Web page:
As I said earlier, I’m not entirely sure that I liked it. I would certainly rank it below the other four authors previously mentioned. It didn’t follow the normal conventions of a mystery, which isn’t necessarily a bad thing, but it did take some recalibrating. I think I would read more Josephine Tey, but I’m in no hurry to run out and get another one. If we can borrow from the collegiate world, I would consider this a Golden Age 201 course – after you’ve taken Golden Age 101 (Sayers, Christie and so on) and want to pursue the subject, this would be a good next step. 

Available: Amazon, Barnes & Noble.

*If you use these links to make a purchase, Lector’s Books may receive a small commission. This will not affect your price or purchasing experience in any way.

 

Review of Temperance Brennan (A.K.A. Bones) Series by Kathy Reichs

Bottom line: A good look at the behind the scenes of police work and what a forensic anthropologist does – extremely violent and sometimes sub-par storytelling.

Rating: Recommended if you’re a fan of police procedurals or the TV show Bones.

Review:

I watched several seasons of Bones before giving up. It’s a good mystery show, but I got tired of the sexual tension being the main focus and the jerry-rigging done by the writers to keep that tension…tense. That being said, if you’re a mystery fan, it’s worth checking out, especially the first couple seasons or so. Anyways, a few years ago I had been wandering my library looking for something fun to read and randomly grabbed one of the Temperance Brennan mysteries that inspired the show. It was very good, although the show has practically nothing in common with the books except the name of the main character and the fact that she’s a forensic anthropologist. So I read a few more over the years and always found them to be clever and entertaining.

On my recent library run I had picked up several first-in-a-mystery-series books to review, and Deja Dead was one of those. I was looking forward to reading it, based on my previous experiences with Kathy Reichs. This, my friends, is a good example of why I’m not an optimist. I didn’t enjoy it at all. It was tedious and gruesome and slow. I didn’t identify with the main character at all, and despite the extremely graphic nature of the violence, didn’t find it all that interesting until the last 70 or so pages. For a book that clocks in at 532 pages, that’s kind of a big deal. I did see some hints of why I enjoyed some of the other books in the series. Towards the end, the characters felt more fleshed out. The murder(s) part of the plot was believable if grisly. The ending was genuinely a page turning, oh-no-what-next kind of thing for me. So overall I’m going to rate the series as a “Recommended If” with the first book a “Not Recommended”. From what I recall, the murders/violence stay pretty graphic but less so than this book (I’d skip the series entirely if you’re not a fan of that sort of thing), but the writing improves tremendously: the action starts rolling earlier in the book and the characters feel more realistic. I will say that I found the science-y parts to be well done and interesting.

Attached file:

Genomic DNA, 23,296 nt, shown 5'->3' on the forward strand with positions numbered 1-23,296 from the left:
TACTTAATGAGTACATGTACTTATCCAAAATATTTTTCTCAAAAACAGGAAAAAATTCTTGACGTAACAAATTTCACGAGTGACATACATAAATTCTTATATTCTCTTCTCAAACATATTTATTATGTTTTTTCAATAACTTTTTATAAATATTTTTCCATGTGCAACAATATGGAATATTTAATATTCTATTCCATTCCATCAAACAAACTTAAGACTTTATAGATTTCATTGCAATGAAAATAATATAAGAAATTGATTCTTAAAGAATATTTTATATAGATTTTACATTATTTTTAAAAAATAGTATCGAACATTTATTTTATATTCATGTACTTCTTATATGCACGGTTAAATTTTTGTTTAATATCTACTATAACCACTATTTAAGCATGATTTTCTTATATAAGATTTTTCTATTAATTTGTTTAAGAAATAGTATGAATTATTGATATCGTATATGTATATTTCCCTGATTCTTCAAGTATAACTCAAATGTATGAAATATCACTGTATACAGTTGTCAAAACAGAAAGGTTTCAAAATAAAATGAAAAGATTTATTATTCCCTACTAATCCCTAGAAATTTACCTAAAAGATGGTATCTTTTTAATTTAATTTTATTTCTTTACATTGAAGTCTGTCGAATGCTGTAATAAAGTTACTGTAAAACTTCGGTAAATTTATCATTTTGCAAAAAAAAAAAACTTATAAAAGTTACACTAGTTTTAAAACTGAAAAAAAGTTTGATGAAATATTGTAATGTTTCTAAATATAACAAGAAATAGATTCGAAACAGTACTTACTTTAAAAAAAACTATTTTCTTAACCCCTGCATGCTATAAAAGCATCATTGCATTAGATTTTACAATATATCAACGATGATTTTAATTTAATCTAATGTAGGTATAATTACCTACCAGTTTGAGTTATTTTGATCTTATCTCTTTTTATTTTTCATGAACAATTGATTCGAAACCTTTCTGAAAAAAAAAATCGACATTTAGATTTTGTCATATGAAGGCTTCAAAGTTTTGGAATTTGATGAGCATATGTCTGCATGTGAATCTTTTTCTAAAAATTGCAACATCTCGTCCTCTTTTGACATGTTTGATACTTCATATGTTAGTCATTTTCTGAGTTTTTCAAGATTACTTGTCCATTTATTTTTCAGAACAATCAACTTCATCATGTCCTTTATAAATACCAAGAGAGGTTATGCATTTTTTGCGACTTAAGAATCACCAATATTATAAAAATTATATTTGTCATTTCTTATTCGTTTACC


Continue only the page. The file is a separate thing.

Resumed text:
Available:

Deja Dead (Book 1) Amazon, Barnes & Noble

Death Du Jour (Book 2) Amazon, Barnes & Noble

First Season of BonesAmazon, Barnes & Noble

What did you think? Did you like the series?

*If you use these links to make a purchase, Lector’s Books may receive a small commission. This will not affect your price or purchasing experience in any way.